- Burkina Faso
- Cape Verde
- Central African Republic
- D.R. Congo
- Equatorial Guinea
- Guinea Bissau
- Ivory Coast
- São Tomé and Príncipe
- Sierra Leone
- South Africa
- South Sudan
Sunday, July 12, 2015
Exposing Charities in Africa
A good article by Tamara Pearson, teleSUR
Hypocrisy, Racism, Objectification
Last year, World Vision announced its decision to finally stop discriminating and hire LGBTI people. However, after the announcement saw sponsors withdraw donations – apparently more concerned about people's sexuality than hunger, the decision was reversed and the organization continues to bring homophobia to the African continent.
Its president, Richard Stearns, studied business administration and began his career doing marketing for several Fortune 500 companies. His wage with World Vision is almost US$400,000 a year. He has blamed poverty as often being a result of “fathers that aren't around ... Boys learn from their fathers what it means to be a good man.”
Its publicity continues to be children-centered, simplistic, and individualistic. It tells little fairy tales: “In a nearby poverty stricken village … Mona, 11 years old, is teaching her brother a song, because Mona believes it doesn't take much to live happily … with $39 Canadian dollars we can help people like Mona.” Cameras angle down at big-eyed children with one name and an easily digestible story of suffering, easily cured with money and religion.
Gospel given with food: The U.S. evangelicals broadcast over their Christian Broadcasting Network and Trinity Broadcasting Network throughout sub-Saharan Africa.
Save the Children
An individualistic approach to a systemic problem. Donors choose the child they want to sponsor from a range of photos. This has many implications for the children, who become competitive with their friends who are chosen for sponsorship. The donor has the power to decide who will be more prosperous.
In 2013, Save the Children and Britain's biggest drug manufacturer GlaxoSmithKline joined hands, with GSK aiming to give the charity 15 million pounds (US$23.6 million). GSK pleaded guilty in 2012 to healthcare fraud, which involved promoting drugs, such as anti-depressants, for unapproved uses. It also fights to protect the patents of its HIV medicine, for example, which was developed using public funds, at the expense of affordable medicine.
Like World Vision, the CEO of Save the Children, Carolyn Miles, also has a business and marketing background. In 2013 she was paid US$407,399.
In 2014, war criminal Tony Blair was given Save the Children's Global Legacy Award at a gala dinner in New York. Funnily enough, the year before, former adviser to Tony Blair and current Save The Children chief executive Justin Forsyth was among nine at the charity awarded US$250,000 in bonuses.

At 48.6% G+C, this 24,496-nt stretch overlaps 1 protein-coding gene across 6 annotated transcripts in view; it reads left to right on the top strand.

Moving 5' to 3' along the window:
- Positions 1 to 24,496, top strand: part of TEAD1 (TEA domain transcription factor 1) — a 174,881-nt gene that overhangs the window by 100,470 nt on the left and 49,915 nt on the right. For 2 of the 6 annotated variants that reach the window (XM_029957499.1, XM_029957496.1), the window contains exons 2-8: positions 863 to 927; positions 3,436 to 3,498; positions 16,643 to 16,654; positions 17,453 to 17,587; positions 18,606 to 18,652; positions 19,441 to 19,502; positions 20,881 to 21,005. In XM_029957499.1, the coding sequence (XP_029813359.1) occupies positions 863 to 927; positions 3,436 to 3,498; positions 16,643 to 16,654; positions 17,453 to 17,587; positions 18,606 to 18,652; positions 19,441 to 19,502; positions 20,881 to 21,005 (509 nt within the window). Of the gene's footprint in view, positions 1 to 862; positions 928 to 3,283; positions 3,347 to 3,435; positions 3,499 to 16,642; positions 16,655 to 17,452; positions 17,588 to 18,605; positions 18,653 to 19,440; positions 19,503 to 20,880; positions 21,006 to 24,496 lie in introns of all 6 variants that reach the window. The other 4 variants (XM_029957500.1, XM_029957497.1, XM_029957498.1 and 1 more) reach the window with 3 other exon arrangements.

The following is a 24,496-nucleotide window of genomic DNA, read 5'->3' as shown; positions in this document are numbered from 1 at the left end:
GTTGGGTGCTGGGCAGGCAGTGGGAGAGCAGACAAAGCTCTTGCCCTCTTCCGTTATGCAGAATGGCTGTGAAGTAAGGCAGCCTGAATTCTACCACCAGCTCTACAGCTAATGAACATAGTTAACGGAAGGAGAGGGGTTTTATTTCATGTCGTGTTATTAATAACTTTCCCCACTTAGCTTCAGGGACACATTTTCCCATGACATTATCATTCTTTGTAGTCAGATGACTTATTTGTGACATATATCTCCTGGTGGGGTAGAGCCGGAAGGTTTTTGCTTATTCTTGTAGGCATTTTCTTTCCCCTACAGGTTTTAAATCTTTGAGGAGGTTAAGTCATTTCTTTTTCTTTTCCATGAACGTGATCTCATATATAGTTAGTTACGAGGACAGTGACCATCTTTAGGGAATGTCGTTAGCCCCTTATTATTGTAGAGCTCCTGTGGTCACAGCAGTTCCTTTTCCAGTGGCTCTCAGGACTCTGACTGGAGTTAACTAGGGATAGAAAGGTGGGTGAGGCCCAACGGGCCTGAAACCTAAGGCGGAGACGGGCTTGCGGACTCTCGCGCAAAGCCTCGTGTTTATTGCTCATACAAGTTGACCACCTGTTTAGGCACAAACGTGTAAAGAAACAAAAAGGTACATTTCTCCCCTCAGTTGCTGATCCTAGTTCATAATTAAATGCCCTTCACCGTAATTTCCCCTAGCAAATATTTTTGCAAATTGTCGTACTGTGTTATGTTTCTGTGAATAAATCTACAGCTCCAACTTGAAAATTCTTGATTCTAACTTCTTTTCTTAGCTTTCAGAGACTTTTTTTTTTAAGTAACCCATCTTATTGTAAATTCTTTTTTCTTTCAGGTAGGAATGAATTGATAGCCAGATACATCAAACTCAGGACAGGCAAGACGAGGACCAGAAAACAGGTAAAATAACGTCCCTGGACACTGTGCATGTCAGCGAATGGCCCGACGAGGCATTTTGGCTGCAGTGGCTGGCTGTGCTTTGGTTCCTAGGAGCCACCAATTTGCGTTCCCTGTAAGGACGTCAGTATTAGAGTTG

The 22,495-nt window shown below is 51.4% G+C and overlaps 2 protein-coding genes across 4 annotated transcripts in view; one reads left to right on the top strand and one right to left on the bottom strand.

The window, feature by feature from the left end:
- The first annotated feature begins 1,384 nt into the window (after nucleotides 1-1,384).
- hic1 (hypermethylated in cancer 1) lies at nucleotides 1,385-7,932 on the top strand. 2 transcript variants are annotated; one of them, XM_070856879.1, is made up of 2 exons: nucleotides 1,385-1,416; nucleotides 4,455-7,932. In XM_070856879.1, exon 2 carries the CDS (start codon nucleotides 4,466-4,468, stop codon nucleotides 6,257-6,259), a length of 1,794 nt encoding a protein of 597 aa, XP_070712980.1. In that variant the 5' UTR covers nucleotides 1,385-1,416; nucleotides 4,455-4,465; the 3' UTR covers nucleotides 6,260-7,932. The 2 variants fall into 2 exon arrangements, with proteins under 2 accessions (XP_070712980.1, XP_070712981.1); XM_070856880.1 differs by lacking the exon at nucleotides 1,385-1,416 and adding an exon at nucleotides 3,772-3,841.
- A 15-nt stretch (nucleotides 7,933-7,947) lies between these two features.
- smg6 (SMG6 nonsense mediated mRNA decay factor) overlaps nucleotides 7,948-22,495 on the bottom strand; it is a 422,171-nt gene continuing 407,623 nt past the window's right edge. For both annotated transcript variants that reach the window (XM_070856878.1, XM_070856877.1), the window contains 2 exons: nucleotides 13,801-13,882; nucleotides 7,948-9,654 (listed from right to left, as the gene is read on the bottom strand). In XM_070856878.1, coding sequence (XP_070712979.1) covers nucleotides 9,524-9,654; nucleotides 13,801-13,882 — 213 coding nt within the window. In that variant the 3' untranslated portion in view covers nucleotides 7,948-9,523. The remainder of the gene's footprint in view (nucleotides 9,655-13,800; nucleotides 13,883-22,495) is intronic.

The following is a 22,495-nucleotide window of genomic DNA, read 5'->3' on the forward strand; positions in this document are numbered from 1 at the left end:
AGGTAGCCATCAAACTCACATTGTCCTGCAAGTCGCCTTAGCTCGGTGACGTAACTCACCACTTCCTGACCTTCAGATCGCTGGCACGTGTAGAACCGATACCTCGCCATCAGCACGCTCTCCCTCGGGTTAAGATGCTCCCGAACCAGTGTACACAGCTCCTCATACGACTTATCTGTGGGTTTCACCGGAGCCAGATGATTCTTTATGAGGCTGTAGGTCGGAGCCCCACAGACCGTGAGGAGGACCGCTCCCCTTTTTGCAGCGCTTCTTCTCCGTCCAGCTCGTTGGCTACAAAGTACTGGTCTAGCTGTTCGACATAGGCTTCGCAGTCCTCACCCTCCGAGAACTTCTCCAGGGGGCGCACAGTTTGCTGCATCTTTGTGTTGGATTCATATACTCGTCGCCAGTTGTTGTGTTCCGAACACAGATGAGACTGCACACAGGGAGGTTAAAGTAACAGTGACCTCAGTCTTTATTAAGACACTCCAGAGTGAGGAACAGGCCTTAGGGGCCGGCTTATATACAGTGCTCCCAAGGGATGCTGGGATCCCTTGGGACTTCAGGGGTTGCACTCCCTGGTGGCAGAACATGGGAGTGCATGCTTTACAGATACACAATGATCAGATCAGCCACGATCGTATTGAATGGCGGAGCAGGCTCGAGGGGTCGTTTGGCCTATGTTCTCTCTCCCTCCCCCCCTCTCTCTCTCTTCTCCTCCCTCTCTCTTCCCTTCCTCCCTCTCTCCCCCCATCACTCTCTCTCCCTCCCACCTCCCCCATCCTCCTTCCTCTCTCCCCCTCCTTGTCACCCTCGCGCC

In 2013 a whistleblower accused the charity of self-censoring criticism of energy corporations, such as British Gas, for fear of upsetting existing or future donors.
A racist gem from USAID administrator Andrew Natsios, who was quoted in the Boston Globe in 2001 as saying Africans wouldn't be able to successfully take HIV and AIDS treatment regimes because “Africans do not know what Western time is.” He allegedly said that many people in Africa "have never seen a clock or a watch their entire lives and if you say one o'clock in the afternoon, they do not know what you are talking about.”
Last year USAID joined with real estate company Rockefeller to launch a US$100 million “climate resilience fund” for Asia and Africa, with the vague aim of making communities more resilient to disasters. The alternative could have been policy that reduces the U.S’s huge contribution to contamination and global warming: but that would affect profits. Charities … as simple as white people's individual goodness. They become saviors, while the denial of complexity, the simplistic advertising dehumanize and rob people in Africa of their dignity, agency, intelligence, and power.
USAID has partnered with Monsanto to promote “biotechnology,” or genetically modified organisms. It launched the Agricultural Biotechnology Support Project in 1991 to introduce GM crops, which benefit patent-holding companies like Monsanto and works to create dependence on U.S. corporations' fertilizers and pesticides. USAID has invested millions in “biotechnology” in countries like Nigeria and Uganda and uses workshops on GMOs and other issues to promote policy change favorable to U.S. corporate interests.
USAID's slogan, “from the American people,” should be, “from U.S. corporations,” as it once claimed on its own website, “... the principal beneficiary of America’s foreign assistance programs has always been the United States. Close to 80 percent of the USAID contracts and grants go directly to American firms,” Grain.org reported. The USAID site also states that the organization works to promote “democratic” institutions (even though the U.S. is no model of democracy) and to “foster an environment attractive to private investment.” With its bureau for Africa located not there, but in Washington, D.C., Andrew Herscowitz, coordinator of the bureau, describes his position as “facilitating private investment to bring cleaner energy and electricity to millions across Africa.” Apart from the fact that that is another thing that the U.S. itself needs, its also another example of taking advantage of colonialism-caused lack of infrastructure to help companies make profits.